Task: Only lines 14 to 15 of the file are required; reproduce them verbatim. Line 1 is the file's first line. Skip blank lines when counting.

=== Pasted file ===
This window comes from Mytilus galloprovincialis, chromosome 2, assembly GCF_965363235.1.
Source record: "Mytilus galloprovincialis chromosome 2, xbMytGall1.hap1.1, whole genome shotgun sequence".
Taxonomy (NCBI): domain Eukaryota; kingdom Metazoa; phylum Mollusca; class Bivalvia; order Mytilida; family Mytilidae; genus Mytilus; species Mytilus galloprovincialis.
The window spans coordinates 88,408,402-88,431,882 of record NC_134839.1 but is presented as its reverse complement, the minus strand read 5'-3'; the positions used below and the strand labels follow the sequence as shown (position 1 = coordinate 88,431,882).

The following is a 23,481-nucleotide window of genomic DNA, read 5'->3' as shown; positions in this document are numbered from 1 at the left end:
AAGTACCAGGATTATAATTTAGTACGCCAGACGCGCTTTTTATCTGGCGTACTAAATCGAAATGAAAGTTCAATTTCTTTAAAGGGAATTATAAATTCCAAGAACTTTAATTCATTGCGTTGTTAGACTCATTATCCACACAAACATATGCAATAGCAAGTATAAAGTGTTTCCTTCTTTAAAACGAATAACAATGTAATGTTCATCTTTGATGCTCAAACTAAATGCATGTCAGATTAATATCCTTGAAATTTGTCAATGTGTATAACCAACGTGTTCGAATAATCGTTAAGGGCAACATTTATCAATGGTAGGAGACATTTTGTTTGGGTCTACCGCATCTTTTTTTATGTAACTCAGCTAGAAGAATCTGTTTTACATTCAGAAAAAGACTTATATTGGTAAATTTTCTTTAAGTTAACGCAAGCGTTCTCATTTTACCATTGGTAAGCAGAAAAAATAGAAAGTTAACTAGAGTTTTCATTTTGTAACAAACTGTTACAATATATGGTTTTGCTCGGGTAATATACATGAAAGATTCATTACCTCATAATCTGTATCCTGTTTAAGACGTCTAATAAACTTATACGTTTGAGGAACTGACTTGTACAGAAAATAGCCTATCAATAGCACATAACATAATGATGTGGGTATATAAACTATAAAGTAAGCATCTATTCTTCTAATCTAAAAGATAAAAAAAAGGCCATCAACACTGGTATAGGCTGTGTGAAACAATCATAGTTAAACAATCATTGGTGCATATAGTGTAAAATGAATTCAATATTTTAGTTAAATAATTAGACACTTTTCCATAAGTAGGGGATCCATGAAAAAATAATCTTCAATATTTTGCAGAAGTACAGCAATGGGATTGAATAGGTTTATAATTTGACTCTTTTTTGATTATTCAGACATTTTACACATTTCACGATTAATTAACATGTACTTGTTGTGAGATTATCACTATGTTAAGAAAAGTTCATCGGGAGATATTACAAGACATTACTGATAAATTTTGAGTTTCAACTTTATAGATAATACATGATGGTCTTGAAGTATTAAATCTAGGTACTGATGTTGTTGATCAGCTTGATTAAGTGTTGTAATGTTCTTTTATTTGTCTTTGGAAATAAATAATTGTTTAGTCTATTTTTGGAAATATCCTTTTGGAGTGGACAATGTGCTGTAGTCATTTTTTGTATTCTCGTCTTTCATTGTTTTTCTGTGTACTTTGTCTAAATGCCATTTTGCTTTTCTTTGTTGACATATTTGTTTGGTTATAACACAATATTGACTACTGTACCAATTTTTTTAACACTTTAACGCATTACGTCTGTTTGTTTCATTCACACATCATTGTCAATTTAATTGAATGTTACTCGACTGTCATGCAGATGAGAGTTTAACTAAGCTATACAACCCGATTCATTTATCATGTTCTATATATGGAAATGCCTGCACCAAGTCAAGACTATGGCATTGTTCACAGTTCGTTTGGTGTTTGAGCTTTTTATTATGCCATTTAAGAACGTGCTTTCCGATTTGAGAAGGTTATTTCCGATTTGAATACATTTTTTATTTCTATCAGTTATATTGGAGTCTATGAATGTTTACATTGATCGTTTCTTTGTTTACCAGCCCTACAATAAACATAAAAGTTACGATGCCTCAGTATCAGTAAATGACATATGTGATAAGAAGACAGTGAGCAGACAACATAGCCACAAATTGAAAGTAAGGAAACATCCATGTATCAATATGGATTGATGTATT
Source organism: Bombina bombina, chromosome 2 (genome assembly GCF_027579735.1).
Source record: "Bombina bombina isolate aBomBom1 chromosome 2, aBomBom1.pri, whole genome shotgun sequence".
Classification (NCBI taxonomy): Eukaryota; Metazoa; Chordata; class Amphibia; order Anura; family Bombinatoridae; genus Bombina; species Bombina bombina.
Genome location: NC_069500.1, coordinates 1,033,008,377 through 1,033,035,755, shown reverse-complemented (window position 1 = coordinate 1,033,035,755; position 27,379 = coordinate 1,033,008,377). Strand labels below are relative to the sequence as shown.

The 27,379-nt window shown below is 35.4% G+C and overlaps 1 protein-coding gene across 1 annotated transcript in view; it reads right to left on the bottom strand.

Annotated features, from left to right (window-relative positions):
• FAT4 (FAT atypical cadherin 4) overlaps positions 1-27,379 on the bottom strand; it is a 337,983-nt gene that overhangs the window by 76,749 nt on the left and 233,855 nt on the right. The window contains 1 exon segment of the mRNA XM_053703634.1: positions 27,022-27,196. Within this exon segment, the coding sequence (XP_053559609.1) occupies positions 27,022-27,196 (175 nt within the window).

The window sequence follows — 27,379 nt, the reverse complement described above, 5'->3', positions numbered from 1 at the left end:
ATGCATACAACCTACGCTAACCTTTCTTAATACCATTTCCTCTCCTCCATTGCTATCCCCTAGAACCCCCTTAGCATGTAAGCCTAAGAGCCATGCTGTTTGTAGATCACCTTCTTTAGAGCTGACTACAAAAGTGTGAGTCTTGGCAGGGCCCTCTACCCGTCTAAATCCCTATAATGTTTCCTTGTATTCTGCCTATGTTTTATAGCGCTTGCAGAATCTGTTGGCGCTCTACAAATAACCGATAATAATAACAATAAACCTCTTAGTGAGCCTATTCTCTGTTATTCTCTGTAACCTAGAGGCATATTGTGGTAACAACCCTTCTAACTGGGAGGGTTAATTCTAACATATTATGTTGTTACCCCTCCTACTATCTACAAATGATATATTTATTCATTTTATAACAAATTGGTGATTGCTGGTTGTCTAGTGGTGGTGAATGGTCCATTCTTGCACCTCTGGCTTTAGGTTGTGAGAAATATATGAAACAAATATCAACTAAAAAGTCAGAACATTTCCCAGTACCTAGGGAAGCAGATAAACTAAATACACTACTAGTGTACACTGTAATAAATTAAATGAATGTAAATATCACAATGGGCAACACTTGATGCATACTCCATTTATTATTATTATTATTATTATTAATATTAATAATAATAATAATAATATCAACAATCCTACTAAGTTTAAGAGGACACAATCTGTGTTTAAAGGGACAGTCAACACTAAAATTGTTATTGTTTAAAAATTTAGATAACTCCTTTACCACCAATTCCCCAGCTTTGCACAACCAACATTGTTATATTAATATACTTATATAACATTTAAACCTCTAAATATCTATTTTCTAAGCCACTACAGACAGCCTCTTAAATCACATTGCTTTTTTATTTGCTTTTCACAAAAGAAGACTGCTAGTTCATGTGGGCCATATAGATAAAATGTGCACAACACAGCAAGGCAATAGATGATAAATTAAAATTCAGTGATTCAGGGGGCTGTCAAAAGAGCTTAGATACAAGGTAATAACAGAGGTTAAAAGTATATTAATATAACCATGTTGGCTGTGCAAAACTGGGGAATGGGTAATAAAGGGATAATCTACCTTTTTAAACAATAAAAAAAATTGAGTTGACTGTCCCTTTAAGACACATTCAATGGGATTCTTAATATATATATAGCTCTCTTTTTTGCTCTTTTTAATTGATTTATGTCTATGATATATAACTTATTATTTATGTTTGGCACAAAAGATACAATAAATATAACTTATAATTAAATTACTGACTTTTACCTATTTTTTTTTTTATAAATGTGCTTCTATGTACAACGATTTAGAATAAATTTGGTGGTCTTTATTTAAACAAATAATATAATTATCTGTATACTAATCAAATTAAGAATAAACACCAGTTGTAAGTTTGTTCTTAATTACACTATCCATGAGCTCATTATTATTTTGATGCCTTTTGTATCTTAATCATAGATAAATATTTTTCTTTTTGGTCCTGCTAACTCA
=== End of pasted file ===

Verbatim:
The window sequence follows — 27,379 nt, the reverse complement described above, 5'->3', positions numbered from 1 at the left end:
ATGCATACAACCTACGCTAACCTTTCTTAATACCATTTCCTCTCCTCCATTGCTATCCCCTAGAACCCCCTTAGCATGTAAGCCTAAGAGCCATGCTGTTTGTAGATCACCTTCTTTAGAGCTGACTACAAAAGTGTGAGTCTTGGCAGGGCCCTCTACCCGTCTAAATCCCTATAATGTTTCCTTGTATTCTGCCTATGTTTTATAGCGCTTGCAGAATCTGTTGGCGCTCTACAAATAACCGATAATAATAACAATAAACCTCTTAGTGAGCCTATTCTCTGTTATTCTCTGTAACCTAGAGGCATATTGTGGTAACAACCCTTCTAACTGGGAGGGTTAATTCTAACATATTATGTTGTTACCCCTCCTACTATCTACAAATGATATATTTATTCATTTTATAACAAATTGGTGATTGCTGGTTGTCTAGTGGTGGTGAATGGTCCATTCTTGCACCTCTGGCTTTAGGTTGTGAGAAATATATGAAACAAATATCAACTAAAAAGTCAGAACATTTCCCAGTACCTAGGGAAGCAGATAAACTAAATACACTACTAGTGTACACTGTAATAAATTAAATGAATGTAAATATCACAATGGGCAACACTTGATGCATACTCCATTTATTATTATTATTATTATTATTAATATTAATAATAATAATAATAATATCAACAATCCTACTAAGTTTAAGAGGACACAATCTGTGTTTAAAGGGACAGTCAACACTAAAATTGTTATTGTTTAAAAATTTAGATAACTCCTTTACCACCAATTCCCCAGCTTTGCACAACCAACATTGTTATATTAATATACTTATATAACATTTAAACCTCTAAATATCTATTTTCTAAGCCACTACAGACAGCCTCTTAAATCACATTGCTTTTTTATTTGCTTTTCACAAAAGAAGACTGCTAGTTCATGTGGGCCATATAGATAAAATGTGCACAACACAGCAAGGCAATAGATGATAAATTAAAATTCAGTGATTCAGGGGGCTGTCAAAAGAGCTTAGATACAAGGTAATAACAGAGGTTAAAAGTATATTAATATAACCATGTTGGCTGTGCAAAACTGGGGAATGGGTAATAAAGGGATAATCTACCTTTTTAAACAATAAAAAAAATTGAGTTGACTGTCCCTTTAAGACACATTCAATGGGATTCTTAATATATATATAGCTCTCTTTTTTGCTCTTTTTAATTGATTTATGTCTATGATATATAACTTATTATTTATGTTTGGCACAAAAGATACAATAAATATAACTTATAATTAAATTACTGACTTTTACCTATTTTTTTTTTTATAAATGTGCTTCTATGTACAACGATTTAGAATAAATTTGGTGGTCTTTATTTAAACAAATAATATAATTATCTGTATACTAATCAAATTAAGAATAAACACCAGTTGTAAGTTTGTTCTTAATTACACTATCCATGAGCTCATTATTATTTTGATGCCTTTTGTATCTTAATCATAGATAAATATTTTTCTTTTTGGTCCTGCTAACTCA